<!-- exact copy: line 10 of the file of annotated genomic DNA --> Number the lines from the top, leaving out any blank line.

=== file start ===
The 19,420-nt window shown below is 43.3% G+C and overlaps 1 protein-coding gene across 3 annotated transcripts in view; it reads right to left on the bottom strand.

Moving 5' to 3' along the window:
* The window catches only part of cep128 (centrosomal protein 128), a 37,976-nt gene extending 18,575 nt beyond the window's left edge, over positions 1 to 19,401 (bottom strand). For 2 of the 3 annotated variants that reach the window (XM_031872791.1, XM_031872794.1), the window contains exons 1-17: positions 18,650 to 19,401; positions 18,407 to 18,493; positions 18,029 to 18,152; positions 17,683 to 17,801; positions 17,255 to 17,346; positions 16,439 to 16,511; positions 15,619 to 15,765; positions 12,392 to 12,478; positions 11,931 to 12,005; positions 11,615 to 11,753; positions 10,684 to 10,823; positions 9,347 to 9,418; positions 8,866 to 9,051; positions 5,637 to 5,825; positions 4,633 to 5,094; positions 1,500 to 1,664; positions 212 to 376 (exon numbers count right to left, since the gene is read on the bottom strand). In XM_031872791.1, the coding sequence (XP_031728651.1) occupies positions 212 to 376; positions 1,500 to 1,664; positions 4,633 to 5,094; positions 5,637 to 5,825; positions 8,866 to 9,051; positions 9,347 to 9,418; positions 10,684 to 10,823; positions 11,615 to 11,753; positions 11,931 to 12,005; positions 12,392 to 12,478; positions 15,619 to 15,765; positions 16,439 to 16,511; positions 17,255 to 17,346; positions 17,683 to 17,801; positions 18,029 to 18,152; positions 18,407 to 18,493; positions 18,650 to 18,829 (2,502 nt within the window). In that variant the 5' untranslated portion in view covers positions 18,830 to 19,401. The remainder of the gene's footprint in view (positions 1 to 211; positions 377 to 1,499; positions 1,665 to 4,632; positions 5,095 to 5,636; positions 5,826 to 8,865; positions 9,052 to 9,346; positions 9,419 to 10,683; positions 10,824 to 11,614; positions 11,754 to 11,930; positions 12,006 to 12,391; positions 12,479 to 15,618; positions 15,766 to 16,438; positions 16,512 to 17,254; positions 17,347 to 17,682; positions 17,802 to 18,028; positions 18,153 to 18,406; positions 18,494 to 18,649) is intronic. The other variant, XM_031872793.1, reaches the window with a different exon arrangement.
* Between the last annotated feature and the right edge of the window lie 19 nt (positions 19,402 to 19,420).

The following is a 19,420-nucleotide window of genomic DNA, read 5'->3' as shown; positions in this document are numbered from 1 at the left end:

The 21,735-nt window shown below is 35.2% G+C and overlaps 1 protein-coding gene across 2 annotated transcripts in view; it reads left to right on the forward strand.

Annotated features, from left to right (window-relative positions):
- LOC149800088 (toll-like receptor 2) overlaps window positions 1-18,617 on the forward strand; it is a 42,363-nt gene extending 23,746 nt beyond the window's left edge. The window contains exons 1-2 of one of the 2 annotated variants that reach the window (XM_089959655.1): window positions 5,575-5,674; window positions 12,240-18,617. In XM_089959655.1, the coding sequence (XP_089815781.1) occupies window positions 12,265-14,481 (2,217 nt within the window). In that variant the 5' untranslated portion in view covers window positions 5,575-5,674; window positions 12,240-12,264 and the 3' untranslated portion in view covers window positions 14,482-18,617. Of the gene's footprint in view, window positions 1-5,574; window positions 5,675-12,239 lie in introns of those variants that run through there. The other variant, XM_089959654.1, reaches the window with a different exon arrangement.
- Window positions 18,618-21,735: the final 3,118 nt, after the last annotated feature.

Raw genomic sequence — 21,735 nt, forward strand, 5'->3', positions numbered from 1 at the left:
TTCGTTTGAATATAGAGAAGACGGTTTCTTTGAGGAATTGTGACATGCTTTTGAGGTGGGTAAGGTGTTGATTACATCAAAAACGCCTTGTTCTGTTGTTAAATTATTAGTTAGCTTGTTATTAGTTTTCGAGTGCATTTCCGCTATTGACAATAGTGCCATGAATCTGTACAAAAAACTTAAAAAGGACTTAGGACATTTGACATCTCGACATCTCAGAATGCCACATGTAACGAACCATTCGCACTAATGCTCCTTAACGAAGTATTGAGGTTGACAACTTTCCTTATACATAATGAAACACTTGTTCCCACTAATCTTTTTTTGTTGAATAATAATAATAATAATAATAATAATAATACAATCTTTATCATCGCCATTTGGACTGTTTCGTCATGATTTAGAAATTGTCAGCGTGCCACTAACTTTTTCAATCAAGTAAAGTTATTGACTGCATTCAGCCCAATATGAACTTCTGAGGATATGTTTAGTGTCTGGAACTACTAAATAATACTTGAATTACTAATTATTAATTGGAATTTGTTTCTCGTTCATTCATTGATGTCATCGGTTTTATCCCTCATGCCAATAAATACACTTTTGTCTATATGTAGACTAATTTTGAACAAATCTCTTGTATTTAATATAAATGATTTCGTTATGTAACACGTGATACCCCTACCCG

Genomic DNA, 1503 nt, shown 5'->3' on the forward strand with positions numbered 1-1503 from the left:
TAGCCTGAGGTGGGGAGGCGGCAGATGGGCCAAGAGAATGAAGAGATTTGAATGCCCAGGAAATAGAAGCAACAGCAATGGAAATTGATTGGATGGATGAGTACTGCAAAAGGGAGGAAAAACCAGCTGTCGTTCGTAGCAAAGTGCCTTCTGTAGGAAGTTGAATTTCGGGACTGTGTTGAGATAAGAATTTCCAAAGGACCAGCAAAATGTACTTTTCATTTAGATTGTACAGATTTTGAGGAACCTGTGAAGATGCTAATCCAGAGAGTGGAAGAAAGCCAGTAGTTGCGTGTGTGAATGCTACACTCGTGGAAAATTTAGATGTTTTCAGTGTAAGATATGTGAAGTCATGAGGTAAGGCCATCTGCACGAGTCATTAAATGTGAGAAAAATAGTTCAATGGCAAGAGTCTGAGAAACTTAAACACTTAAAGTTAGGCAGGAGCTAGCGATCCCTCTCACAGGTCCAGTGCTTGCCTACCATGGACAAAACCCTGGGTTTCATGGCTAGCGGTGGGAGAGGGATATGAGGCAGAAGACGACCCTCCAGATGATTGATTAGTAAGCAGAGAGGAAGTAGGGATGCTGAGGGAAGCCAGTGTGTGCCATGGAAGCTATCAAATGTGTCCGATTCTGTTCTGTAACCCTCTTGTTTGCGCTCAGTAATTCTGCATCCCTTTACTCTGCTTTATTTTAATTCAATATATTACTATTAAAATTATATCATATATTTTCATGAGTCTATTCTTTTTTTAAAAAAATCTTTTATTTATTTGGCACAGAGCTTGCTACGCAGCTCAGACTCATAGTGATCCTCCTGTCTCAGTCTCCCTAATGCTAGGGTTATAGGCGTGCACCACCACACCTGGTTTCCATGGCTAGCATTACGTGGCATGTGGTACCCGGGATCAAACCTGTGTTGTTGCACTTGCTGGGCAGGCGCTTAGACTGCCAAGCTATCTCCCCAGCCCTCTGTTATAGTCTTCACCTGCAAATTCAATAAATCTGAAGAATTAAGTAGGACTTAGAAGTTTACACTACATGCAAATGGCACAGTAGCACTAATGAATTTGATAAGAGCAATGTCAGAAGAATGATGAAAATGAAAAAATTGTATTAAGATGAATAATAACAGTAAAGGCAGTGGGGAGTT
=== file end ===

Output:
Raw genomic sequence — 21,735 nt, forward strand, 5'->3', positions numbered from 1 at the left: